AAM’s Enjoyable Poppea Lacks Sense of Performance

United KingdomUnited Kingdom Monteverdi, L’Incoronazione di Poppea (1643): Soloists, Academy of Ancient Music/Robert Howarth (director/harpsichord). Barbican Hall, London, 4.10.2014 (CC)

Poppea: Lynne Dawson
Nerone: Sarah Connolly
Drusilla/La Virtù: Sophie Junker
Amore/Damigella: Daniela Lehner
Ottavia: Marina de Liso
Seneca: Matthew Rose
Ottone: Iestyn Davies
Arnalta:  Andrew Tortise
Nutrice: Vicki St Pierre
Lucano/2nd Soldier: lmar Gilbertsson
Valletto/1st Soldier /Highest Famigliare: Gwilym Bowen
Liberto/Middle Famigliare:    Richard Latham
Fortuna: Charmian Bedford
Littore/Bass Famigliare:Phillip Tebb


Staging: Alexander Oliver and Timothy Nelson

Staged by Alexander Oliver and Timothy Nelson with a flare for the minimal (as opposed to minimal flare), this Poppea was, in the final analysis, rather frustrating. We missed out on Anna Caterina Antonacci, the originally billed Poppea; her substitute, Lynne Dawson, was something of a disappointment. Director Richard Egarr was similarly indisposed, and was replaced by Robert Howarth, an altogether happier substitution. The performance was, touchingly, dedicated to Christopher Hogwood, recently deceased (September 24) and the founder of the Academy of Ancient Music.

The staging itself was a sequence of chairs set on steps set in a pyramid shape, perhaps to imply a hierarchy, or even a stuffy rigidity of approach?. The characters’ garb was generally modern day, with Seneca done up like a begowned schoolteacher of the old days. The staging was brought to life by the lighting, which was superbly atmospheric – and, of course, by the protagonists themselves. The small instrumental group (including two theorbos and no fewer than three harpsichord continuos – overkill, surely?) was situated onstage in full view. The staging made good use of the auditorium space. But it was the musical elements of the performance itself, particularly instrumentally, that breathed life into Monteverdi’s masterpiece.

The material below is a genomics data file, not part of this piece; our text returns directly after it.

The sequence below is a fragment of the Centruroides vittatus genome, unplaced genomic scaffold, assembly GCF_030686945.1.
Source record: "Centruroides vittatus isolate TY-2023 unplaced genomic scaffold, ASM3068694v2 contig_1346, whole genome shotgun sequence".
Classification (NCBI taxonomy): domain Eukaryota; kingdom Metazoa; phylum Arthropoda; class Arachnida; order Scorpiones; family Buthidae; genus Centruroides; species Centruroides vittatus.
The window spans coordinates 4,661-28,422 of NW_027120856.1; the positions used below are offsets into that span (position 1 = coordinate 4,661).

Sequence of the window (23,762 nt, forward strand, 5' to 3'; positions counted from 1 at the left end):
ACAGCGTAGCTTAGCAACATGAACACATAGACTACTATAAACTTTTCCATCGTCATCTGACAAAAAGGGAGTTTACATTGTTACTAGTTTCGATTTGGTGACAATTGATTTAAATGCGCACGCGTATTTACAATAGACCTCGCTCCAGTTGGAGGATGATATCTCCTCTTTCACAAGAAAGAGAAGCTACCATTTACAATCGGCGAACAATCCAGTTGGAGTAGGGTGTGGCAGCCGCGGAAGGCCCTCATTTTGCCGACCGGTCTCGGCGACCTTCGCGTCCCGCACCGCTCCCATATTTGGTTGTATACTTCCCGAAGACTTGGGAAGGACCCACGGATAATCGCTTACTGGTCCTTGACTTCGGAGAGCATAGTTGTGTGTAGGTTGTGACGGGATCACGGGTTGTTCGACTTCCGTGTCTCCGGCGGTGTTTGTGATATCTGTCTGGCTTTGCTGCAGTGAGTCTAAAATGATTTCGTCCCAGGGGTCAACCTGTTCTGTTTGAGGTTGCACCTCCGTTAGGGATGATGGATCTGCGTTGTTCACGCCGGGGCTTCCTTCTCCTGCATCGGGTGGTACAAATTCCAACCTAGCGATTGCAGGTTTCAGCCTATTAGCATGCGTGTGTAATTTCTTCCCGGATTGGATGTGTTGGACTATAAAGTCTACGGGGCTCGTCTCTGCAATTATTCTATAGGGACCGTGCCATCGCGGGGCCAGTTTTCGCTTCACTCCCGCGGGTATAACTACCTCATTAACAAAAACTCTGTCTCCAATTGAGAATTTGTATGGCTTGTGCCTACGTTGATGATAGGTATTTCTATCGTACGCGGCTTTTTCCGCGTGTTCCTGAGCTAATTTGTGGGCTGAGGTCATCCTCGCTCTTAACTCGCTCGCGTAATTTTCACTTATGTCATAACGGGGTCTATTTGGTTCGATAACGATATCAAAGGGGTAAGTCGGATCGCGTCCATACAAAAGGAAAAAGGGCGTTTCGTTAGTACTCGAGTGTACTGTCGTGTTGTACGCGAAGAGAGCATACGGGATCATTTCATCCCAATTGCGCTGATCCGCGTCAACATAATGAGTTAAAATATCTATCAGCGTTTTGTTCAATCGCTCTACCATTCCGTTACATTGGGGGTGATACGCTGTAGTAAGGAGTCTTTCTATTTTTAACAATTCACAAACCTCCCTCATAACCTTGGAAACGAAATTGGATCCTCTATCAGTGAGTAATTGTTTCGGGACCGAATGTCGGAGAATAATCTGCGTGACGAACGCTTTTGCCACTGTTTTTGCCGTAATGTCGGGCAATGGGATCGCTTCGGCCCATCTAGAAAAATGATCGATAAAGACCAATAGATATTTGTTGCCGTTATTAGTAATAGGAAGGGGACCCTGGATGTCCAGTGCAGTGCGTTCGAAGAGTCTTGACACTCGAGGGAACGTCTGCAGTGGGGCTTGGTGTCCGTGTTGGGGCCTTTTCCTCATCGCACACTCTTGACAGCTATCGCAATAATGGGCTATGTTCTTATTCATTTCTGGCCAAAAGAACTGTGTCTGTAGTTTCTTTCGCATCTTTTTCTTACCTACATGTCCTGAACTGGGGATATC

The small group of the AAM was superb. Vocally things were less so, perhaps. The well-known and reliable bass Matthew Rose took the part of Seneca and gave much joy, although even he, uncharacteristically, took time to settle down fully. Counter-tenor Iestyn Davies, not for the first time, impressed. His account of the part of Ottone was superb from the off, strong of voice and completely inside the role. Davies impressed in ENO’s Rodelinda (Handel) back in February this year, and he was just as excellent here, both vocally and in terms of stage presence and acting.

Sarah Connelly has never failed to deliver in this reviewer’s experience, and she was on powerful, emotional form as Nerone, her voice perfectly focused, her bodily stance that of powerful dignity. Her interactions with other characters were always from the heart. The miscasting surely came, though, in the form of Lynne Dawson. Her voice, with the best will in the World, is past its prime, and in the first part of the performance was mostly disagreeable to listen to, timbrally (and sometimes in terms of pitch also). By the time the interval came (following Act 2 Scene 5), I feared for the final duet of Poppea and Nerone. Things did improve, happily, and the famous final section (shared of course with Connelly) was a thing of beauty, if rather hard won.

There was much to enjoy in many of the remaining roles, particularly perhaps Marina de Liso’s Ottavia, Andrew Tortise’s hilarious bearded Arnalta (the aged, and here very hairy, nurse of Poppea) and Elmar Gilbertsson’s strong Lucano. But rarely, really, was there a sense of a performance as the result of a group of singers working as an ensemble towards a shared goal.

This is the second in the AAM’s three-year cycle of Monteverdi’s operas. If it was not the all-out triumph the initial, superstar billing might have implied, it was nevertheless a highly enjoyable traversal through Monteverdi’s magnificent score that did, despite some obstacles, indeed manage to project the stature and importance of L’incoronazione di Poppea.

Colin Clarke

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